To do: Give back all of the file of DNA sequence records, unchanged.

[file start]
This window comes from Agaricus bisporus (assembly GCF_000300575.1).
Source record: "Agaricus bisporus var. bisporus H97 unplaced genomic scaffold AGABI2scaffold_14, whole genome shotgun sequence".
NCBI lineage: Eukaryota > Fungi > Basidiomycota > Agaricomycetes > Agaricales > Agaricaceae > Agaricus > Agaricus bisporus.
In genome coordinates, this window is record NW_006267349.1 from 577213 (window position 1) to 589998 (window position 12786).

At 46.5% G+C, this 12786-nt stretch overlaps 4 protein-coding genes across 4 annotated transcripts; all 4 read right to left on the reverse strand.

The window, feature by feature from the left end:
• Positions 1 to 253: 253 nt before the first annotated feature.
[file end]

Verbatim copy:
This window comes from Agaricus bisporus (assembly GCF_000300575.1).
Source record: "Agaricus bisporus var. bisporus H97 unplaced genomic scaffold AGABI2scaffold_14, whole genome shotgun sequence".
NCBI lineage: Eukaryota > Fungi > Basidiomycota > Agaricomycetes > Agaricales > Agaricaceae > Agaricus > Agaricus bisporus.
In genome coordinates, this window is record NW_006267349.1 from 577213 (window position 1) to 589998 (window position 12786).

At 46.5% G+C, this 12786-nt stretch overlaps 4 protein-coding genes across 4 annotated transcripts; all 4 read right to left on the reverse strand.

The window, feature by feature from the left end:
• Positions 1 to 253: 253 nt before the first annotated feature.